Chelsea Schneider, Municipal Innovations Specialist

Bordered by concrete sidewalks instead of a lush lawn, Bluffton’s courthouse stands as a unique testament to the frugality of the city’s founders.

The courthouse is one of very few in Indiana without a grounds. That’s because Bluffton’s leaders at the time only gave to Wells County the land needed to build the structure – and not a square inch more, Bluffton Mayor Ted Ellis said.

More than 100 years later, the goal is to “un-landlock” the courthouse by adding greenspace around the historic sandstone building. The city is partnering with community group Bluffton NOW! to make the project a reality.

Community leaders hope the transformative project will bring more people, and in turn, more retail to downtown. Along with adding a lawn, a new event space is planned. The group is raising $1 million for the improvements, with hopes to begin construction in 2018.

The project will place a greater emphasis on arts and cultural offerings, said Michael Lautzenheiser, Jr., president of Bluffton NOW!, the city’s main street organization.

“The creation of the Market Street Plaza would be a natural location for events of all types, which will bring people into the downtown,” Lautzenheiser said. “With more people coming to downtown, more business opportunities will arise.”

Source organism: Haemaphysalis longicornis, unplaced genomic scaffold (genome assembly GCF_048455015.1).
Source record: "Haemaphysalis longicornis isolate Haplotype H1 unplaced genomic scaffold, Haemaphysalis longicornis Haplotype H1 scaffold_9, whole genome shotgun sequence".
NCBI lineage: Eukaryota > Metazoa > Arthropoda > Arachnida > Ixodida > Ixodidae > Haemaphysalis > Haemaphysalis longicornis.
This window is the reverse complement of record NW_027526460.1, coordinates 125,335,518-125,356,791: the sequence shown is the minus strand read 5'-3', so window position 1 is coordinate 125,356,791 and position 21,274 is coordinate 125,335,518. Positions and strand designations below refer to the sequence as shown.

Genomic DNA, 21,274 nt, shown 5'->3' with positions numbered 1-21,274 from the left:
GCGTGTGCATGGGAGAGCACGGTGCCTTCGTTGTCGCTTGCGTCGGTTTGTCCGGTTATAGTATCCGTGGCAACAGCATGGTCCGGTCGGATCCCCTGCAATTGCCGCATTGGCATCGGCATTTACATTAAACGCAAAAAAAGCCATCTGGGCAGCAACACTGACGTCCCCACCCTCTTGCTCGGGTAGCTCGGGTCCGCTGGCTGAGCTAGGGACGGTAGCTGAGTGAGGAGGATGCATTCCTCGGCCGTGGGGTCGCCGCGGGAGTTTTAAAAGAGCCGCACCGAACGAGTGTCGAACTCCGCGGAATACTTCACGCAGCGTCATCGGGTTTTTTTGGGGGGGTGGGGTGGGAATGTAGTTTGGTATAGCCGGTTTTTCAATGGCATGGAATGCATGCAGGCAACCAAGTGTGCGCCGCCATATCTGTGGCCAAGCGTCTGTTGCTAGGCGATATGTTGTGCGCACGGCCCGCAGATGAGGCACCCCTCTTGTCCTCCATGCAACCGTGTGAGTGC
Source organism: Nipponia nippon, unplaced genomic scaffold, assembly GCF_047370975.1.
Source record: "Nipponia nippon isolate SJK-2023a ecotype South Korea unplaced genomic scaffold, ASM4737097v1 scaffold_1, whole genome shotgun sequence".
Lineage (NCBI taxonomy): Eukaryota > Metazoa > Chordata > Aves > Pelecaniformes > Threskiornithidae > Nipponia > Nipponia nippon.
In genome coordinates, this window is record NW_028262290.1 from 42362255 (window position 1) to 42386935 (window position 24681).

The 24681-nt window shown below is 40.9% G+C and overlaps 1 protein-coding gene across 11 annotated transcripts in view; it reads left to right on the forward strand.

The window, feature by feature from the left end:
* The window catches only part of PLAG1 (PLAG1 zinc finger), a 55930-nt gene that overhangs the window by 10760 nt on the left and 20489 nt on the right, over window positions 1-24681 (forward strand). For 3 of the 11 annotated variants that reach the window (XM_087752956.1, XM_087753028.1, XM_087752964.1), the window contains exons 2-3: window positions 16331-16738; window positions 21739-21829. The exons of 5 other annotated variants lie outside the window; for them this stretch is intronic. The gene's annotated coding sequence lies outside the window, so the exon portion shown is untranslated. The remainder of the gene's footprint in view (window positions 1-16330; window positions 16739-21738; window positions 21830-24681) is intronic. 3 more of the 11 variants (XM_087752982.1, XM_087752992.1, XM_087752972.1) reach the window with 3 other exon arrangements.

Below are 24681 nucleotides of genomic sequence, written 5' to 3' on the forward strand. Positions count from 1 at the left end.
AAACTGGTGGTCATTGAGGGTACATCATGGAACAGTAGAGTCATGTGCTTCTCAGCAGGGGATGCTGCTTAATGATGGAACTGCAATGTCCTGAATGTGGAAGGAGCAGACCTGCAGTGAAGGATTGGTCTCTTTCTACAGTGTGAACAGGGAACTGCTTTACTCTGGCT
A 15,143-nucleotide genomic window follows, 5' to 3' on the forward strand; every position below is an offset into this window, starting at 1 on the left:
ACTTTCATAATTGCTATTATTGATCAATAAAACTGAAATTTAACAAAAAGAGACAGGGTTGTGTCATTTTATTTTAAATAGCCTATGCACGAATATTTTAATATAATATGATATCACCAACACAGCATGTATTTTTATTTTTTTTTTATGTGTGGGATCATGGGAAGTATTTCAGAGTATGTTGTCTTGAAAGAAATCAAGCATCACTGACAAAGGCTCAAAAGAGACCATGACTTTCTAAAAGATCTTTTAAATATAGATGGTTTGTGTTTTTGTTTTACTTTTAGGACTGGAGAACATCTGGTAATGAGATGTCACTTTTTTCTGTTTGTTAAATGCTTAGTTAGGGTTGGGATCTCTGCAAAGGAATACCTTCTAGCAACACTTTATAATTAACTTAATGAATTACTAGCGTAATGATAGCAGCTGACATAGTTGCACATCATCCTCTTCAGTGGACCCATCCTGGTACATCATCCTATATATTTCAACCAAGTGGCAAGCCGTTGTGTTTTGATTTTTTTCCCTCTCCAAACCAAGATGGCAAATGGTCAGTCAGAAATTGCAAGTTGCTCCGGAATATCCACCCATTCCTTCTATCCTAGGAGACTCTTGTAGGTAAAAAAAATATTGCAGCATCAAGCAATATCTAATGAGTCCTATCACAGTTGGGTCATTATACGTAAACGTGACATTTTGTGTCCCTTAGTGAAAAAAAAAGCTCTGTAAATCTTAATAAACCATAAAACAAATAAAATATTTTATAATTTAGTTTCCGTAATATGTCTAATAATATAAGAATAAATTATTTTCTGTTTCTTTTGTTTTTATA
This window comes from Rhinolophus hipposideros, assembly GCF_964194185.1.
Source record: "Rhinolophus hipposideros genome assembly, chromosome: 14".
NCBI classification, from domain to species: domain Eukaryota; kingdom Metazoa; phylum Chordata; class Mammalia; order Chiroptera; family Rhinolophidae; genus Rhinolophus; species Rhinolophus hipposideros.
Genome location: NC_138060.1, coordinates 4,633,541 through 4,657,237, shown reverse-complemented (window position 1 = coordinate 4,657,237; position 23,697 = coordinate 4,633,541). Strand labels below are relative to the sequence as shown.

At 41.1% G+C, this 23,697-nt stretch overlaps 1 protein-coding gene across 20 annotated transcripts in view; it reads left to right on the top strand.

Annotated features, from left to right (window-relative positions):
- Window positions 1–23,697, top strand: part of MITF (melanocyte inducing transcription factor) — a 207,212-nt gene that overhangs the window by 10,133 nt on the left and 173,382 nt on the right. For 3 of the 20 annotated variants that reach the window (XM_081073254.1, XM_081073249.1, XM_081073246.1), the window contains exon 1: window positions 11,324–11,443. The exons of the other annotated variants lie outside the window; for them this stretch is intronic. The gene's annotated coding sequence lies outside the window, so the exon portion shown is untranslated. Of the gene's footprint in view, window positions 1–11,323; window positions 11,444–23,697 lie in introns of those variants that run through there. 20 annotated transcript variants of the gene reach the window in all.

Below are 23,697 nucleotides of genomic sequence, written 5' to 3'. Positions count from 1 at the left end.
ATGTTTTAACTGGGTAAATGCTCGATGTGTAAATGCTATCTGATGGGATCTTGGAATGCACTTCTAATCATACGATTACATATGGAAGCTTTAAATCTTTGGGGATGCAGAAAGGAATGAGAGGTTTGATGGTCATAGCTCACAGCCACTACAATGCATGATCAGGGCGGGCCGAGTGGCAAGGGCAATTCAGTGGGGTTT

Talks of the project have already prompted a boom in building maintenance and an increased interest in downtown buildings that are for sale and rent.

“We’re just trying to do what they should have done a century ago,” Ellis said of the courthouse project. “I look at downtown as the front porch of the community. The front porch is the inviting part of the house.”

The courthouse also will be connected by trail, helping to fulfil Ellis’ goal of connecting every city park and school with a walkable, bikeable trail.

And it will increase greenspace – another one of the mayor’s goals.

“It’s good for a healthy community because plants and greenery cleanse the air for one thing. Second, it has a calming effect on a community and it just looks nicer, too,” Ellis said.

Bluffton also boasts an award-winning parks department and is a major contributor to the around 250 events planned each year in the city. Upcoming activities include an underwater egg hunt; Slip & Slide where the city turns its snow hill into a giant slip and slide by melting together rolls and rolls of plastic; and Stuff & Fluff where participants can stuff plush animals.

The Terminal